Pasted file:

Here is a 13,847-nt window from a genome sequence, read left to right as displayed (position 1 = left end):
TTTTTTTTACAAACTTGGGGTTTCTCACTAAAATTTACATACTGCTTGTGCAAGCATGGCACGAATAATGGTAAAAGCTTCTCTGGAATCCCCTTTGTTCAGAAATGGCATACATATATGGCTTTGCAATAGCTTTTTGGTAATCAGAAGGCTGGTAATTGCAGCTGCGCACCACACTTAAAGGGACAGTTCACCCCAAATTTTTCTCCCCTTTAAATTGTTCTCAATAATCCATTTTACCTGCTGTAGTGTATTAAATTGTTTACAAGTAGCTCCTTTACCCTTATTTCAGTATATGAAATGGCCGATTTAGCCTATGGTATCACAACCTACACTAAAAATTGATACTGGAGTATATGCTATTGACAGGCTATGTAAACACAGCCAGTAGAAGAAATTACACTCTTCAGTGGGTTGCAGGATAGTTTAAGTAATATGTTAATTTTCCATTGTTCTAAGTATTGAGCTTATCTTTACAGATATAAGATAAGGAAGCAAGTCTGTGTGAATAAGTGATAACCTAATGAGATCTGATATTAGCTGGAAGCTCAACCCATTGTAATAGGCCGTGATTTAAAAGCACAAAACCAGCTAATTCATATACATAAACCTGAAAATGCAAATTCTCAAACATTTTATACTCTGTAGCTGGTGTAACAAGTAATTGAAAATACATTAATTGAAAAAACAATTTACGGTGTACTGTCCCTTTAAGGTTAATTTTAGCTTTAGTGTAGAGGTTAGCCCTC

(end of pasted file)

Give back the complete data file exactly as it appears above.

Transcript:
Here is a 13,847-nt window from a genome sequence, read left to right as displayed (position 1 = left end):
TTTTTTTTACAAACTTGGGGTTTCTCACTAAAATTTACATACTGCTTGTGCAAGCATGGCACGAATAATGGTAAAAGCTTCTCTGGAATCCCCTTTGTTCAGAAATGGCATACATATATGGCTTTGCAATAGCTTTTTGGTAATCAGAAGGCTGGTAATTGCAGCTGCGCACCACACTTAAAGGGACAGTTCACCCCAAATTTTTCTCCCCTTTAAATTGTTCTCAATAATCCATTTTACCTGCTGTAGTGTATTAAATTGTTTACAAGTAGCTCCTTTACCCTTATTTCAGTATATGAAATGGCCGATTTAGCCTATGGTATCACAACCTACACTAAAAATTGATACTGGAGTATATGCTATTGACAGGCTATGTAAACACAGCCAGTAGAAGAAATTACACTCTTCAGTGGGTTGCAGGATAGTTTAAGTAATATGTTAATTTTCCATTGTTCTAAGTATTGAGCTTATCTTTACAGATATAAGATAAGGAAGCAAGTCTGTGTGAATAAGTGATAACCTAATGAGATCTGATATTAGCTGGAAGCTCAACCCATTGTAATAGGCCGTGATTTAAAAGCACAAAACCAGCTAATTCATATACATAAACCTGAAAATGCAAATTCTCAAACATTTTATACTCTGTAGCTGGTGTAACAAGTAATTGAAAATACATTAATTGAAAAAACAATTTACGGTGTACTGTCCCTTTAAGGTTAATTTTAGCTTTAGTGTAGAGGTTAGCCCTC